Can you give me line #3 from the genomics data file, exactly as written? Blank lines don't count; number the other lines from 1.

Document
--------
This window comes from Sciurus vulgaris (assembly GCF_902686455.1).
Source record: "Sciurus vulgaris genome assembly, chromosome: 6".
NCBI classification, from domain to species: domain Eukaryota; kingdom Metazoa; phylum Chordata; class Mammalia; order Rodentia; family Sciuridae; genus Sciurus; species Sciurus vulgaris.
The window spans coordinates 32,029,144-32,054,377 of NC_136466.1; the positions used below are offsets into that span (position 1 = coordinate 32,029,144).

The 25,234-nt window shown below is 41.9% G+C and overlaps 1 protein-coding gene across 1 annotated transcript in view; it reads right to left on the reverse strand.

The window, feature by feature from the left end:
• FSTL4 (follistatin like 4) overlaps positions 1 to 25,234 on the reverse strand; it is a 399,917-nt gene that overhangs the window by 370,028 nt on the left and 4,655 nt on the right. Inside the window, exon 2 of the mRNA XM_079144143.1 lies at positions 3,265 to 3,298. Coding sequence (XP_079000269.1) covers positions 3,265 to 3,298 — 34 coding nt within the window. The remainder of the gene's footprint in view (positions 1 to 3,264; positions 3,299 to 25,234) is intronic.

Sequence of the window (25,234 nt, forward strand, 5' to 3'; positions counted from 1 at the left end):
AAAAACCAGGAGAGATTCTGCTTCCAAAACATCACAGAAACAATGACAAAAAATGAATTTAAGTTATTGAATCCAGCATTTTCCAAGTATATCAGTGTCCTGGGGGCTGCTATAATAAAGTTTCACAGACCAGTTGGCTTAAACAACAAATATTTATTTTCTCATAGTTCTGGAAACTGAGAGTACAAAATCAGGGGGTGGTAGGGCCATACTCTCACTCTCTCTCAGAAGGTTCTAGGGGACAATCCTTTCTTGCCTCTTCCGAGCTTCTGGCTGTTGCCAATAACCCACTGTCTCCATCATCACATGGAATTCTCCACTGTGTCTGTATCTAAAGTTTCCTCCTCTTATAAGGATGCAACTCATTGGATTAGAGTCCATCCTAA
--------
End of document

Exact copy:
NCBI classification, from domain to species: domain Eukaryota; kingdom Metazoa; phylum Chordata; class Mammalia; order Rodentia; family Sciuridae; genus Sciurus; species Sciurus vulgaris.